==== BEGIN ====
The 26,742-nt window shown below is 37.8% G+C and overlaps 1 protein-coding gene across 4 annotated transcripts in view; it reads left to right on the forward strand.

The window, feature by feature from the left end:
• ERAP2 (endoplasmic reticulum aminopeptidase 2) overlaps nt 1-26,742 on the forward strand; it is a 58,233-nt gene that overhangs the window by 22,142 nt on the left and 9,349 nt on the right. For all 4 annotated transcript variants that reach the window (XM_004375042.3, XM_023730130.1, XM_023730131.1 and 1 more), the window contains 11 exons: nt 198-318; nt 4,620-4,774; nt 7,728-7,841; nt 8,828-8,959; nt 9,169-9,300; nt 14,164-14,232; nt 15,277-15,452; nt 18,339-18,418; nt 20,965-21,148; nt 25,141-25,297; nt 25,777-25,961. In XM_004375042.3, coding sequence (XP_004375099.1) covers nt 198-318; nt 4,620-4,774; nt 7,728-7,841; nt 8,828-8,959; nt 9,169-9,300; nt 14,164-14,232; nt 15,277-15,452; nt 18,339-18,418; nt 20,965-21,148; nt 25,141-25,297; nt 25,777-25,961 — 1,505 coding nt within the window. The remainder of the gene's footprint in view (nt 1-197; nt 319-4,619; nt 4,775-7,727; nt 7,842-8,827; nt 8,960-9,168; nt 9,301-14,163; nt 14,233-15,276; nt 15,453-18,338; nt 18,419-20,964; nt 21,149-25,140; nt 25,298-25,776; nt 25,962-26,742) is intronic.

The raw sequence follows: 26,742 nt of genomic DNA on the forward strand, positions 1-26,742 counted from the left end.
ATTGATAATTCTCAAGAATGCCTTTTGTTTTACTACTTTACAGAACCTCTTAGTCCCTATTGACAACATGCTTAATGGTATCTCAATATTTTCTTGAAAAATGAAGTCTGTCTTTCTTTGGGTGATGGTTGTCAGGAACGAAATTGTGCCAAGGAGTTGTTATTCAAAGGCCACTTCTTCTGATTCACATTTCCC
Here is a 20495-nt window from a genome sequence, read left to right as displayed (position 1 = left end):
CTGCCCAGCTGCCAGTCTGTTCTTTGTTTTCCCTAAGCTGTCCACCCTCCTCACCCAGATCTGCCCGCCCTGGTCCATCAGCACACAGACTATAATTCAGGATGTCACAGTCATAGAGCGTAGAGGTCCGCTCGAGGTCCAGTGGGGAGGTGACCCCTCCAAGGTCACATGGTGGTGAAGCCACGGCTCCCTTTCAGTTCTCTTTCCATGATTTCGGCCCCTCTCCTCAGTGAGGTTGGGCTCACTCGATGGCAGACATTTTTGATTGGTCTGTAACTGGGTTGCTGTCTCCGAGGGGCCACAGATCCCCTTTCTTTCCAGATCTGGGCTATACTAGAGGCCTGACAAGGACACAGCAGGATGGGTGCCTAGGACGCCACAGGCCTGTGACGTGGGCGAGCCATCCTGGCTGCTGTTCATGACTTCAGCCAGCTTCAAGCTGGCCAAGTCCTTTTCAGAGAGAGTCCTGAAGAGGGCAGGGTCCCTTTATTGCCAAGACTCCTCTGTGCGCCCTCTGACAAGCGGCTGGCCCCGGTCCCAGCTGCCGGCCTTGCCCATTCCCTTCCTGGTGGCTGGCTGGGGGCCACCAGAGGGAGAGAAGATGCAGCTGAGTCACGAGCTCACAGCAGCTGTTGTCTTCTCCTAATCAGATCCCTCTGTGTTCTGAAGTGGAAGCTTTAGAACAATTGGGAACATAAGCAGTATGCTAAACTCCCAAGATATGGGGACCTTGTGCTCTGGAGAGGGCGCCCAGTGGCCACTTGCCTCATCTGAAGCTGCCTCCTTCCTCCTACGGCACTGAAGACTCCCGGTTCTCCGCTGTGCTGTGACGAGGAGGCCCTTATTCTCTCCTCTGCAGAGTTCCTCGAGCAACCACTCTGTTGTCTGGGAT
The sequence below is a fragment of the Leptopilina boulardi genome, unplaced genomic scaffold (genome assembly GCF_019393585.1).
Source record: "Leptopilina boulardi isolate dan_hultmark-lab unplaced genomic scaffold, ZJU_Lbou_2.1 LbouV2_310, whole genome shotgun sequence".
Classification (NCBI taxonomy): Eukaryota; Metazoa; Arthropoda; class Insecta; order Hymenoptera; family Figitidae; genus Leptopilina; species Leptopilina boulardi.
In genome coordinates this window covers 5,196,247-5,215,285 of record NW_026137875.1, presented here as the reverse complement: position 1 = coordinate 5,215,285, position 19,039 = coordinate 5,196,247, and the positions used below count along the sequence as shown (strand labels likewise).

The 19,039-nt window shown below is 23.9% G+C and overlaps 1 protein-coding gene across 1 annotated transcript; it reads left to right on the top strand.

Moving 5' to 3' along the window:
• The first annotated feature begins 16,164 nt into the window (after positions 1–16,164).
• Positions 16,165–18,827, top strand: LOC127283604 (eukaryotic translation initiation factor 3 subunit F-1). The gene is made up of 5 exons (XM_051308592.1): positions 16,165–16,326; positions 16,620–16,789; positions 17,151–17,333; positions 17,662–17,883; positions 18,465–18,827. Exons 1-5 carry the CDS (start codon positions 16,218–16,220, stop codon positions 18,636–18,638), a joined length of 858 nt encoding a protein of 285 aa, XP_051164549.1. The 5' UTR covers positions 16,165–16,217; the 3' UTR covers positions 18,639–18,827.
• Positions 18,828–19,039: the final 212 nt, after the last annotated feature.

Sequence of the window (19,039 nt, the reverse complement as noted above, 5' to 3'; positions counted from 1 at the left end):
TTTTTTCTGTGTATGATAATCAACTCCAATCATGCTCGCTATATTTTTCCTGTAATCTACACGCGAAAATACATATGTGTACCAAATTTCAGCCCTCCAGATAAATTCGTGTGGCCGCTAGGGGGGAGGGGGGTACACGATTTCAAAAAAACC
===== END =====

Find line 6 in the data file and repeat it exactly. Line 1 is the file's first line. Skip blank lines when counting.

Here is a 20495-nt window from a genome sequence, read left to right as displayed (position 1 = left end):